Neil Best first worked at Newsday in 1982, then returned in 1985. His SportsWatch column debuted on Sept.
Alex Rodriguez confronted two forces over the weekend that would have been impossible to overcome for a lesser media phenomenon:
One was the juggernaut that is the NFL postseason. The other was the public's profound boredom with the subject of performance-enhancing drugs.
But A-Rod is A-Rod, and thus did the matter of his banishment from the 2014 regular season and postseason hijack the media agenda, certainly so in the media capital of the world.
Adding to the degree of difficulty was what appeared to be one of the oldest tricks in the public relations book, in which entities that want news to be obscured announce it late on Friday or, in this case, Saturday -- hours before the NFL's divisional playoffs began.
But MLB spokesman Pat Courtney said the timing entirely was in the hands of arbitrator Fredric Horowitz, who informed the principals that morning.
"Announcing the decision was purely driven by us getting the final written decision Saturday morning, and by the belief that there was no way that we would be able to keep the news quiet for 48 hours," Courtney said.
No matter. There is no avoiding an oncoming A-Rod train, as he proved when he distracted America during Game 4 of the 2007 World Series when news leaked that he had opted out of his Yankees contract.
The big media winner Saturday was the MLB Network, which usually toils in cable obscurity at this time of year. The network, which historically has avoided a pro-MLB bias, offered thorough reporting and analysis from every angle.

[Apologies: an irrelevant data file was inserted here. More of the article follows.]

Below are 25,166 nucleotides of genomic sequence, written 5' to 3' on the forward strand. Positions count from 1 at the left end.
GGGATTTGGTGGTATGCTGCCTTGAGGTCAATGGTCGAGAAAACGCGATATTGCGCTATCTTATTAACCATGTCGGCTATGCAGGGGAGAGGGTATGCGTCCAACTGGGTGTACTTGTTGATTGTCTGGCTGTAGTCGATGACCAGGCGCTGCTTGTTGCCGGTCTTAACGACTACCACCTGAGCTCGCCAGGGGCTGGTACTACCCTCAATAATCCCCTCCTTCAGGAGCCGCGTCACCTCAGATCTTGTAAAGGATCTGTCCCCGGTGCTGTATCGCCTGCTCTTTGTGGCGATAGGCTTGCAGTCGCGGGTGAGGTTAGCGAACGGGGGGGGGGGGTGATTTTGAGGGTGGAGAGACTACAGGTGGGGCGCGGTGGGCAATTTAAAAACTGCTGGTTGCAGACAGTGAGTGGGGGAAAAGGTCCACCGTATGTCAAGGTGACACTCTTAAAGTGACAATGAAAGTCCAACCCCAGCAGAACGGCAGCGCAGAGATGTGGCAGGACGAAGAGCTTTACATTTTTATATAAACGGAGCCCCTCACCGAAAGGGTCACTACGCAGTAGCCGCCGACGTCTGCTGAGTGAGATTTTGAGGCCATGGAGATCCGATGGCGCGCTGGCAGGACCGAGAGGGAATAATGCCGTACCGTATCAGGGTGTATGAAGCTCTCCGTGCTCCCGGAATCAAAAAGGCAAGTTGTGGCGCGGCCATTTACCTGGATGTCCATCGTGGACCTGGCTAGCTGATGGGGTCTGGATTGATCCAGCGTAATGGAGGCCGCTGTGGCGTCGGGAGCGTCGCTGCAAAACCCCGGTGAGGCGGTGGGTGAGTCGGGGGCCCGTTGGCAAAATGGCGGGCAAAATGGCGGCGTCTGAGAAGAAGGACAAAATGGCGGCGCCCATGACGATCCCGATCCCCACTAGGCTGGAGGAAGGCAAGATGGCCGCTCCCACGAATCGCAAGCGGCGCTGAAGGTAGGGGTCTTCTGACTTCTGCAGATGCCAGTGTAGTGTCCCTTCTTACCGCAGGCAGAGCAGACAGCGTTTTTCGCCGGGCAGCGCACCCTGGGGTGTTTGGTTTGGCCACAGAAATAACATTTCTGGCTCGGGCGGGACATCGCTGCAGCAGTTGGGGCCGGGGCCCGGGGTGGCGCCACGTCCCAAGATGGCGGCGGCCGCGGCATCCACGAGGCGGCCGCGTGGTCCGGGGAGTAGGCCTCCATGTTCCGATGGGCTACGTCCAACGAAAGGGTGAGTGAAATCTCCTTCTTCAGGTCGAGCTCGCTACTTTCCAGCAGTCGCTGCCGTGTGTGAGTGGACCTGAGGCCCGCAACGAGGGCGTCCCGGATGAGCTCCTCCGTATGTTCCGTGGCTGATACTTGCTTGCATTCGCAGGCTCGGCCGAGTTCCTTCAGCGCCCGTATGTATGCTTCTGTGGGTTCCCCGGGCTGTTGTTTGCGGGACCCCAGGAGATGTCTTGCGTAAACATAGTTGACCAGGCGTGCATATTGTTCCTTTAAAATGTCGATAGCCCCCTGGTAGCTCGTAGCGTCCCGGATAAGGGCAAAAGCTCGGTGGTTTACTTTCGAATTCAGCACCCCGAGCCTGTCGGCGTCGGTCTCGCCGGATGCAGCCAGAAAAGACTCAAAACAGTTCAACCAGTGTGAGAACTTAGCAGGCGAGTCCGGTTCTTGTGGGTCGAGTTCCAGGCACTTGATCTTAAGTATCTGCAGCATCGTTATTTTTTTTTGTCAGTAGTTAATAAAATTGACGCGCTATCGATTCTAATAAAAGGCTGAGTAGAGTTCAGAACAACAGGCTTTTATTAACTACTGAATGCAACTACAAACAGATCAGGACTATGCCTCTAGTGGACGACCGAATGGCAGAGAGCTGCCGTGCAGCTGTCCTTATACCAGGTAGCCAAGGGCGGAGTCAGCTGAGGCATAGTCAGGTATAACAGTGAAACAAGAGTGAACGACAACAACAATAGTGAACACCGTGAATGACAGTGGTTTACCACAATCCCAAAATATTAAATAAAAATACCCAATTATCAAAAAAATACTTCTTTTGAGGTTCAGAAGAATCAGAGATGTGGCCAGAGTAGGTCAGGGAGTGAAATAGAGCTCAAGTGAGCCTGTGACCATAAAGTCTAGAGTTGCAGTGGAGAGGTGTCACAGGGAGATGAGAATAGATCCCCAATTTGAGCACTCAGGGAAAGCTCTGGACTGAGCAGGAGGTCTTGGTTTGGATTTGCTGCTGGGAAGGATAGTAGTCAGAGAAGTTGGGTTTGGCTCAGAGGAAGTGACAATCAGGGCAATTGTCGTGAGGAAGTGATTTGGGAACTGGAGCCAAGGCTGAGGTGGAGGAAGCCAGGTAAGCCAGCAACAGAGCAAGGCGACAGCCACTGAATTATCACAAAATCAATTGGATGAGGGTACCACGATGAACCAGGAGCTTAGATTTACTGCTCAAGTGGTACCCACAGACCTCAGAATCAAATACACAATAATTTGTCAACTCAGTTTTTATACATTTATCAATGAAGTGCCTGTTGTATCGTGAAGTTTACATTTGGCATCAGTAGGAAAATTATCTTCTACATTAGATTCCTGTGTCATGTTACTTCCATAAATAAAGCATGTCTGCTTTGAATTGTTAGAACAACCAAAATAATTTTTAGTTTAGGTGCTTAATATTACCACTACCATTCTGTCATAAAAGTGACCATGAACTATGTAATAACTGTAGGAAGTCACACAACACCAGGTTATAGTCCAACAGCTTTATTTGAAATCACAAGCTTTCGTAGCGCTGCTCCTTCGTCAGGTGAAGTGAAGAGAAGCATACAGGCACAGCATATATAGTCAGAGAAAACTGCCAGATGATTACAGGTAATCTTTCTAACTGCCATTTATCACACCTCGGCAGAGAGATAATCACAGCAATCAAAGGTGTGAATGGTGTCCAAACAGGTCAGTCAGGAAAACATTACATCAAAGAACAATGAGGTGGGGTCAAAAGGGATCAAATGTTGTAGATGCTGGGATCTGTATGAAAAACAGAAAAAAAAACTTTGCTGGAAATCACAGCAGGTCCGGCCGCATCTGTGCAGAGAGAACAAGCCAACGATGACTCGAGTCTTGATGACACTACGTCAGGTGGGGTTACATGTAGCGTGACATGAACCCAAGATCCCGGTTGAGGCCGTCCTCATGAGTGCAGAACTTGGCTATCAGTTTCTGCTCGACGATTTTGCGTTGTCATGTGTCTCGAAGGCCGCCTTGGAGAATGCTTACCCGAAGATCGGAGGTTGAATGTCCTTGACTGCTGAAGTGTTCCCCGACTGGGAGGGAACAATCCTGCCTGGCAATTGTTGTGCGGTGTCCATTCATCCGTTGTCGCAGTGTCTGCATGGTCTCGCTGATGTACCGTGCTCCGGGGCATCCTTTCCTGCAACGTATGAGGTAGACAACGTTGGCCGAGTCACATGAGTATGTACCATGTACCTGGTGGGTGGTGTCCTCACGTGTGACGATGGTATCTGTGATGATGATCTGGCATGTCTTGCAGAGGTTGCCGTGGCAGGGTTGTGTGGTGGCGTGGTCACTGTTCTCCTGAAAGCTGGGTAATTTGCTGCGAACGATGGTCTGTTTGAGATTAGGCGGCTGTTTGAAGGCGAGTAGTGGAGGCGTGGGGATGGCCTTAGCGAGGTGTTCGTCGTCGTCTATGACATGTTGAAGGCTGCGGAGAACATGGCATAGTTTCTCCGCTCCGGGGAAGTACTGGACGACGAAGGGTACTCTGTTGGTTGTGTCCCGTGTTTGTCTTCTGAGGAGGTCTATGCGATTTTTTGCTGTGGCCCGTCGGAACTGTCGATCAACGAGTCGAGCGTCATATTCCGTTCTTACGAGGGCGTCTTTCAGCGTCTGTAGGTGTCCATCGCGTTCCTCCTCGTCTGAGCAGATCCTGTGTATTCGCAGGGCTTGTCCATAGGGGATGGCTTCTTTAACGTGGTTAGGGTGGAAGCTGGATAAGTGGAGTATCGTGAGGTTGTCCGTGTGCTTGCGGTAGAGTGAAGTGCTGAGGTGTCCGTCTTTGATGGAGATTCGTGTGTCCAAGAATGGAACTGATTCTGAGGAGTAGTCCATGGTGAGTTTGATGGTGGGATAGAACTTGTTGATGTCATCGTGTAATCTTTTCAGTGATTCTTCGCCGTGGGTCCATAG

It helped that the network magically had many key on-air people in studio in Secaucus, N.J., ready to pounce the moment the arbitrator's ruling came down.
Hmm. Advance notice for an MLB-owned outlet, perhaps?
An MLBN spokeswoman said that with media reports indicating a decision was imminent, the network had staffers on call in studio ready to go live at any time during the weekend.
ESPN and ESPN2 were busy with college basketball, but less widely distributed ESPNEWS covered the story with its top baseball people.
The partly Yankees-owned YES Network? It was showing a replay of Friday's Heat-Nets game, but it did put the A-Rod news in a crawl on the bottom of the screen.
YES rarely goes live with breaking news because it is not set up for that sort of thing, especially in the winter. Or so its explanation always has been. But a live shot of Yankees executives popping champagne corks would have been a neat touch.
On Sunday, the NFL and A-Rod became a media tag team when 46 million people watched the final half-hour of Chargers-Broncos, immediately after which CBS' "60 Minutes" unveiled a report that featured interviews with Tony Bosch, MLB's star witness against Rodriguez, plus commissioner Bud Selig and chief operating officer Rob Manfred.
MLB and CBS had an understanding that it would not air the report until the Rodriguez decision was announced.
It was worth the wait. Too bad it was too late for the Golden Globes, being awarded at the time on NBC, to consider Bosch, Manfred and Rodriguez attorney Joe Tacopina for best performances in a prime-time soap opera.
Monday dawned with Tacopina making a typically colorful appearance on WFAN's morning show, during which co-host Craig Carton made allusions to what he considered overly friendly past treatment of A-Rod on Mike Francesa's program.
Rodriguez did not appear with Francesa come afternoon, but many ears were tuned to how the afternoon host would handle the never-ending saga. (Delicious subplot: There now are only three weeks left of his YES simulcast.)
Those hoping for fireworks were disappointed. Francesa stuck to his take that Rodriguez has been unfairly singled out as Selig tries to rewrite the narrative of his legacy, but his tone mostly was calm.
The next round of melodrama would have to wait for another day. How about Super Bowl Sunday?